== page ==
20 Southampton Street, WC2E 7QH
The tour charts the evolution of Covent Garden-incorporating the piazza, the wholesale produce market, social residential areas and supporting neighbourhoods - highlighting the social and commercial highs, lows and challenges.
Leicester Square, Temple, Covent Garden
Covent Garden has become a much visited neighbourhood by people from all over the globe. We explore how the area evolved from a kitchen garden to a giant wholesale produce market and was supplying clients throughout the UK. We look at one locality which supplied a variety of peripheral services to the market, as well the residential areas in latter years. At the same time highlighting the struggle to keep the area intact on the departure of the wholesale market and the impact on the local inhabitants and businesses as well as the area.
Guide: Tony Ganio has been constantly fascinated by the evolving face of London over the years. He has always had an interest in design and architecture and loves the extraordinary mix that we have in our city.
This tour is led by an alumnus of Open City’s Golden Key Academy – a course training up insightful and engaging guides dedicated to explaining London and bringing its many stories to life.
Further info on the Golden Key Academy can be found here https://open-city.org.uk/golden-key-academy
Meet in front of the bronze Covent Garden Market Plaque
20 Southampton Street
restaurant/bar, theatre, concert/performance space
Home to The Royal Opera, The Royal Ballet and the Orchestra of the Royal Opera House, the ROH was reconfigured in 2018 by Stanton Williams to offer world-class performance spaces and a welcoming and inclusive cultural and social hub.
Sir Edward M. Barry, 1858
historical house, institution/profession
A very good example of Georgian/Adam architecture. Restoration 2012 of Great Room (James Barry paintings), Benjamin Franklin room. 2019, restoration and installation of 1754-2018 mural in the new Long Gallery.
Adam Brothers, 1774
religious, mixed use
Three centuries of Quakers in Westminster. Opened in 1883, with front doors added in the 1920s. It was bomb-damaged in 1941 and rebuilt in 1956. Grade II listed registered place of worship, it contains a peaceful meeting room and 1950s wood panelling and fittings.
W. W. Lee and J. A. Tregelles, 1883
religious, concert/performance space, restaurant/bar
One of Britain's finest churches, built in the Italian Baroque tradition and beautifully restored in 2008. Sustainable features include new heating and management systems and lightwell. RIBA Award Winner 2009. Civic Trust Award Winner 2010.
James Gibbs, 1726
The creation of new public realm along Strand, south of Aldwych, has been described as the one of the best things to happen to London in years. It is an exemplar of what's possible when road space is reclaimed for people and for nature.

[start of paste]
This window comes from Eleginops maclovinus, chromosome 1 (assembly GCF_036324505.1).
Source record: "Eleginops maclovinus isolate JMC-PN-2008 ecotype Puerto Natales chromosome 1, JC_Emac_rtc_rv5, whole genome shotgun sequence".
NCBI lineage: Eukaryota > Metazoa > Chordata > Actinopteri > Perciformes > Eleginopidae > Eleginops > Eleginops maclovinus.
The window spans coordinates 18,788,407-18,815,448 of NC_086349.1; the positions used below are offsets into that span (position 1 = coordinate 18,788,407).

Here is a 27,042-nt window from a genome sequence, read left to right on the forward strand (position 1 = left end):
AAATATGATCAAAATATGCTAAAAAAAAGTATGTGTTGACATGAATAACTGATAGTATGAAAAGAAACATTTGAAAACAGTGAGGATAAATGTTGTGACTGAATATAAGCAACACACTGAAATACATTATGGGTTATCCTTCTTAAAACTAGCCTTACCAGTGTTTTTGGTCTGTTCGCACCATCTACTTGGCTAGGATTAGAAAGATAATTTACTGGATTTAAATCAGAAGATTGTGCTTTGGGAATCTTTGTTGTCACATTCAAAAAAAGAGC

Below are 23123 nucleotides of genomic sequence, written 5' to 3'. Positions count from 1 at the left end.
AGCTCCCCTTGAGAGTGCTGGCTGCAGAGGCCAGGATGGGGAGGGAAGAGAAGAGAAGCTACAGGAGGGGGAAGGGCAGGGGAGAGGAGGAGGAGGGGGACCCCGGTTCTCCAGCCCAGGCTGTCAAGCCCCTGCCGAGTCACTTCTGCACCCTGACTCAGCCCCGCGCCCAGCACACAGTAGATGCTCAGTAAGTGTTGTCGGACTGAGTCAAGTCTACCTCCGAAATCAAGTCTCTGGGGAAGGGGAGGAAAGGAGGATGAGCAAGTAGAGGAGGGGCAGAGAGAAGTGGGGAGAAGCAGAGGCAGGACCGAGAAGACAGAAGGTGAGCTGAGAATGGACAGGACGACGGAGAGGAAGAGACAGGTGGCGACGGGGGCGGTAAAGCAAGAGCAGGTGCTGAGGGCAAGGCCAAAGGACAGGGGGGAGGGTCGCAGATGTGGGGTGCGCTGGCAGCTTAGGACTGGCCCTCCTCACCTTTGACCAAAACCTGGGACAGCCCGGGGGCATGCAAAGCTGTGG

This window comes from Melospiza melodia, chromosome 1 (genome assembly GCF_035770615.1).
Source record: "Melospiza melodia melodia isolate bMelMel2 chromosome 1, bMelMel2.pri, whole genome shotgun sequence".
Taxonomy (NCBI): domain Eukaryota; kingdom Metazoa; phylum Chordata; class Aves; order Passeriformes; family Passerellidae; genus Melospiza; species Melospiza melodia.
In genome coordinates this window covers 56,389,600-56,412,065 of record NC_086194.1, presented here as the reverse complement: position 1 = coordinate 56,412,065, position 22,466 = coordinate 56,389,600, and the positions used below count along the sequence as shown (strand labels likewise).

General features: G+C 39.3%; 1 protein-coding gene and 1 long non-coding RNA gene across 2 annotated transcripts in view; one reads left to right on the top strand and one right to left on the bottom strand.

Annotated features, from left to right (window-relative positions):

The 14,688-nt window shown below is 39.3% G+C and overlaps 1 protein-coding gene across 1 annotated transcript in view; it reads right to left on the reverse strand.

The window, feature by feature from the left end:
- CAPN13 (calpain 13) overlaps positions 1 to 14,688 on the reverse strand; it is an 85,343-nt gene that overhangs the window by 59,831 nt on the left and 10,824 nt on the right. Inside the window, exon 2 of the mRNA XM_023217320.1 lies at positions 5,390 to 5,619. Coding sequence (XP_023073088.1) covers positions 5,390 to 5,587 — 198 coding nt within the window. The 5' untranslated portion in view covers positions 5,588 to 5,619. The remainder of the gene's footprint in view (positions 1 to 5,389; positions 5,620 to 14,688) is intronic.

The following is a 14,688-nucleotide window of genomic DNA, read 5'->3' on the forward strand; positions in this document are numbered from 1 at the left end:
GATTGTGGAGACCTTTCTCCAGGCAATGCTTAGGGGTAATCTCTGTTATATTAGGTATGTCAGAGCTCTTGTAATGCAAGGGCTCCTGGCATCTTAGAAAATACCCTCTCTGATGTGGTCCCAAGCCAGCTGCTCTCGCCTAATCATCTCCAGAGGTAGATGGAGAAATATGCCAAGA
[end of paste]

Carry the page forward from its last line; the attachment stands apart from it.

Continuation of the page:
LDA Design - Landscape Architect, 2022
Ever since the United States gained independence, Americans have been showing up again and again. This tour is about their influence on the UK from before the Revolutionary War to American heiresses marrying for titles to WWII to today.
Former US Embassy - Eero Saarinen, 1960
institution/profession, library, museum
The current building, the third on the site, was built between 1927-1933 in the Art Deco style, as a memorial to the 3,225 Freemasons who died in World War I. It is a Grade II* listed building, both internally and externally.
Henry Victor Ashley and F. Winton Newman, 1927
institution/profession, library, museum
HQ of professional and examining body for UK optometrists occupying two terraced houses, No. 41 (Flitcroft c1730 with later additions) and No. 42 (rebuilt by Tarmac plc, c1989) including Council chamber, print room, library and museum.
Henry Flitcroft, 1730
Discover the architecture of the National Portrait Gallery, designed in 1896 by Ewan Christian and now transformed by Jamie Fobert Architects. Please meet at the Ross Street Entrance. Drop-in 16 & 17 September at specific times listed below. But please note that spaces are extremely limited and tour places will be allocated on a first come, first served basis. Please arrive early to avoid disappointment.
Ewan Christian, 1896
historical house, museum
Grade I listed Georgian house, the only surviving home of Benjamin Franklin, retaining many original features including central staircase, lathing, 18th Century panelling, stoves, windows, fittings and beams.
Baron William Craven the Younger, 1732
Drop in / Guided tour
The first purpose-built new-build community centre to be built in the heart of Soho for generations, located within the renowned Phoenix Gardens. Winner: RIBA London Award. Designed by RIBA London Architect of the Year Winner.
Office Sian Architecture + Design, 2018
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